• Evaluating the adequacy of screening lists and the process for identifying and reporting suspicious activity.

These assessments should be performed regularly and are required annually in some jurisdictions. Companies should respond and adjust their programmes as required, based on the outcome of their assessments. Hiring experienced compliance professionals is increasingly important for multinationals that are subject to varying laws and regulations in highly regulated jurisdictions.

Technology has a central role to play in helping companies manage risks across the AML cycle. At initial onboarding, companies can automate manual investigation preparation, recommend alert dispositions and pre-populate investigation narratives.

However, after onboarding, companies have continuing obligations to monitor for unusual activity. New technology such as machine learning can be leveraged to monitor transactions to more accurately and efficiently identify suspicious activity. Throughout the process, quality assurance through automated validation checks, approvals and alerts can reduce risks.

Companies also can employ a managed service platform that provides people, processes and technology to simplify the AML process. These can cover the full process or individual parts such as the know your customer (KYC) process, AML monitoring and investigations, and ongoing screening.

By screening managed service solutions, firms can achieve better-controlled outcomes at a lower cost, while improving overall risk management. With both digital and mobile screening capabilities, front-office staff can focus on improving customer experience. Other technological and innovative solutions exist for reporting and data analytics, cost optimisation, process and workflow automation, screening, risk and control self-assessment, and data management.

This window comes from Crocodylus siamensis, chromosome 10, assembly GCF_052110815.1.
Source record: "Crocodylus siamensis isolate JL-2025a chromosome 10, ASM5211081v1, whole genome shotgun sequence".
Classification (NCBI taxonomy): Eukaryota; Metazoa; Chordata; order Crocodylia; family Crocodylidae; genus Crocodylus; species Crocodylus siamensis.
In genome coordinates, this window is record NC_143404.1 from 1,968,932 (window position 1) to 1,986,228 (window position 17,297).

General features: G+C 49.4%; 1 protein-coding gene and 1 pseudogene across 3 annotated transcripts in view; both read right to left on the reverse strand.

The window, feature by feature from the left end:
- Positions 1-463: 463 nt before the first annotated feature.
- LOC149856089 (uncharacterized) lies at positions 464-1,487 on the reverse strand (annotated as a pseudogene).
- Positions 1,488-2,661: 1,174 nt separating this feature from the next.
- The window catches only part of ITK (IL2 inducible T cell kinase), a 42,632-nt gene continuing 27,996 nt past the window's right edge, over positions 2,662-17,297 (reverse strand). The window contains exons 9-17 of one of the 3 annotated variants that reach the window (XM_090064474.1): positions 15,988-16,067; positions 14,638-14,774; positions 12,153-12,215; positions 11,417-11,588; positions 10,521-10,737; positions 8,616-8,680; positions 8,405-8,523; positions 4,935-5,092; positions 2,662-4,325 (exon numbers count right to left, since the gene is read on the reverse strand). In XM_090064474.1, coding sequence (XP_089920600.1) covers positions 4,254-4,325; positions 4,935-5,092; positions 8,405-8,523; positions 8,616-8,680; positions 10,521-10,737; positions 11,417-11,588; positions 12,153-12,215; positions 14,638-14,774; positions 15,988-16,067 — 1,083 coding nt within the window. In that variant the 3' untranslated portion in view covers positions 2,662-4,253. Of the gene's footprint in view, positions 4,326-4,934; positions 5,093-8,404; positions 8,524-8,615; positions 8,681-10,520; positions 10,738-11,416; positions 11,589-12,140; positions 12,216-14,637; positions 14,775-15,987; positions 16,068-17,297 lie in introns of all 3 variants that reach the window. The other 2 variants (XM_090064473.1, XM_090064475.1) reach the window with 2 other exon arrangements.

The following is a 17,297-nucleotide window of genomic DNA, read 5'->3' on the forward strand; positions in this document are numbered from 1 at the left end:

Use the tech
Technology will not only help professionals in their day-to-day responsibilities, but also help them keep up with regulations and constantly evolving compliance requirements. Organisations that are experiencing large client growth can leverage data analytics to identify unusual behaviour and red flags for clients based on the client profile and transaction history.

This could then free up compliance staff to perform more decision-based intelligence gathering and alert disposition.

The risks posed by money laundering are not going away; in fact, they are changing form and constantly evolving to avoid detection. Companies must adopt leading practices and use currently available technology to mitigate those risks. The continuous improvement of technology and monitoring of clients are key imperatives.

Companies should consider—in their holistic enterprise risk management and risk and control self-assessment (RCSA) processes—how to reduce the risk of money laundering and leverage internal audit to understand how processes can be improved from a business and
IT perspective.

As money laundering risks evolve, so must a company’s system of internal controls and risk-based approach. The challenges are numerous, but the companies that prove most resilient will be the ones that adapt to change, move toward a more centralised process and approach, leverage external resources and obtain the right resources for their organisations.

The views reflected in this article are the views of the authors and do not necessarily reflect the views of the global EY organisation or its member firms.

LaNishka Farrington-McSweeney is an EY Assurance Partner, Regional* FinCrime & Anti-money Laundering Solutions Leader and a Certified Anti-Money Laundering Specialist (CAMS®). She can be contacted at:

David McGibbon is an EY Advisory Partner* and a Certified Anti-Money Laundering Specialist (CAMS®). He can be contacted

*EY Region of the Bahamas, Bermuda, British Virgin Islands and Cayman Islands

EY, Risk Management, AML Processes, LaNishka Farrington-McSweeney, David McGibbon, Cayman Islands

Cayman Funds